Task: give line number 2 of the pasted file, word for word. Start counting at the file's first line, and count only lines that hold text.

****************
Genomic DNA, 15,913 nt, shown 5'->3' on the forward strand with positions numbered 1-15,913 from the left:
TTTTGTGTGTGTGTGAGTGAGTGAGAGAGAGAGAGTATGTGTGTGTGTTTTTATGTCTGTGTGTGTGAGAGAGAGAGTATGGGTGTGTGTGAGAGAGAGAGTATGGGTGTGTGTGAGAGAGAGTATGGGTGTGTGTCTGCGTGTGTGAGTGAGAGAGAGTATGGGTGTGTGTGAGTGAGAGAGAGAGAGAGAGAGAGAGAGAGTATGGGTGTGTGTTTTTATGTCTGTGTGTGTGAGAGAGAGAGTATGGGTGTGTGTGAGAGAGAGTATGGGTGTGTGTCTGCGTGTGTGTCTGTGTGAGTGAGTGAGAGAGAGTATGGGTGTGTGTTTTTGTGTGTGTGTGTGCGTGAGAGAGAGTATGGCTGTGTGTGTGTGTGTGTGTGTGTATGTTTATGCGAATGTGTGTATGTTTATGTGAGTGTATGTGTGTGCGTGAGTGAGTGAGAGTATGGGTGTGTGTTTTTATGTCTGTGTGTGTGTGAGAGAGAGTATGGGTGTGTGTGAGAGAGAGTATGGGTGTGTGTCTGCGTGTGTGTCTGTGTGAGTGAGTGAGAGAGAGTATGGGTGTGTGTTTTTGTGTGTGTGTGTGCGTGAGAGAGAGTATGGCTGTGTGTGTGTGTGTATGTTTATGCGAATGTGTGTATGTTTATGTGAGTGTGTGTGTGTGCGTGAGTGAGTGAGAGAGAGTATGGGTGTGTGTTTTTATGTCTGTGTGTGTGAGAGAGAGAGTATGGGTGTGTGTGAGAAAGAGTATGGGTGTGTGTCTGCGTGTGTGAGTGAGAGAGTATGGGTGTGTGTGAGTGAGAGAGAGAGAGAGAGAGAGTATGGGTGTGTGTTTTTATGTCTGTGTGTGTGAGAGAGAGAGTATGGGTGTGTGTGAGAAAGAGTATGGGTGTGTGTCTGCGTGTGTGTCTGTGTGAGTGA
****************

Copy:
TTTTGTGTGTGTGTGAGTGAGTGAGAGAGAGAGAGTATGTGTGTGTGTTTTTATGTCTGTGTGTGTGAGAGAGAGAGTATGGGTGTGTGTGAGAGAGAGAGTATGGGTGTGTGTGAGAGAGAGTATGGGTGTGTGTCTGCGTGTGTGAGTGAGAGAGAGTATGGGTGTGTGTGAGTGAGAGAGAGAGAGAGAGAGAGAGAGAGTATGGGTGTGTGTTTTTATGTCTGTGTGTGTGAGAGAGAGAGTATGGGTGTGTGTGAGAGAGAGTATGGGTGTGTGTCTGCGTGTGTGTCTGTGTGAGTGAGTGAGAGAGAGTATGGGTGTGTGTTTTTGTGTGTGTGTGTGCGTGAGAGAGAGTATGGCTGTGTGTGTGTGTGTGTGTGTGTATGTTTATGCGAATGTGTGTATGTTTATGTGAGTGTATGTGTGTGCGTGAGTGAGTGAGAGTATGGGTGTGTGTTTTTATGTCTGTGTGTGTGTGAGAGAGAGTATGGGTGTGTGTGAGAGAGAGTATGGGTGTGTGTCTGCGTGTGTGTCTGTGTGAGTGAGTGAGAGAGAGTATGGGTGTGTGTTTTTGTGTGTGTGTGTGCGTGAGAGAGAGTATGGCTGTGTGTGTGTGTGTATGTTTATGCGAATGTGTGTATGTTTATGTGAGTGTGTGTGTGTGCGTGAGTGAGTGAGAGAGAGTATGGGTGTGTGTTTTTATGTCTGTGTGTGTGAGAGAGAGAGTATGGGTGTGTGTGAGAAAGAGTATGGGTGTGTGTCTGCGTGTGTGAGTGAGAGAGTATGGGTGTGTGTGAGTGAGAGAGAGAGAGAGAGAGAGTATGGGTGTGTGTTTTTATGTCTGTGTGTGTGAGAGAGAGAGTATGGGTGTGTGTGAGAAAGAGTATGGGTGTGTGTCTGCGTGTGTGTCTGTGTGAGTGA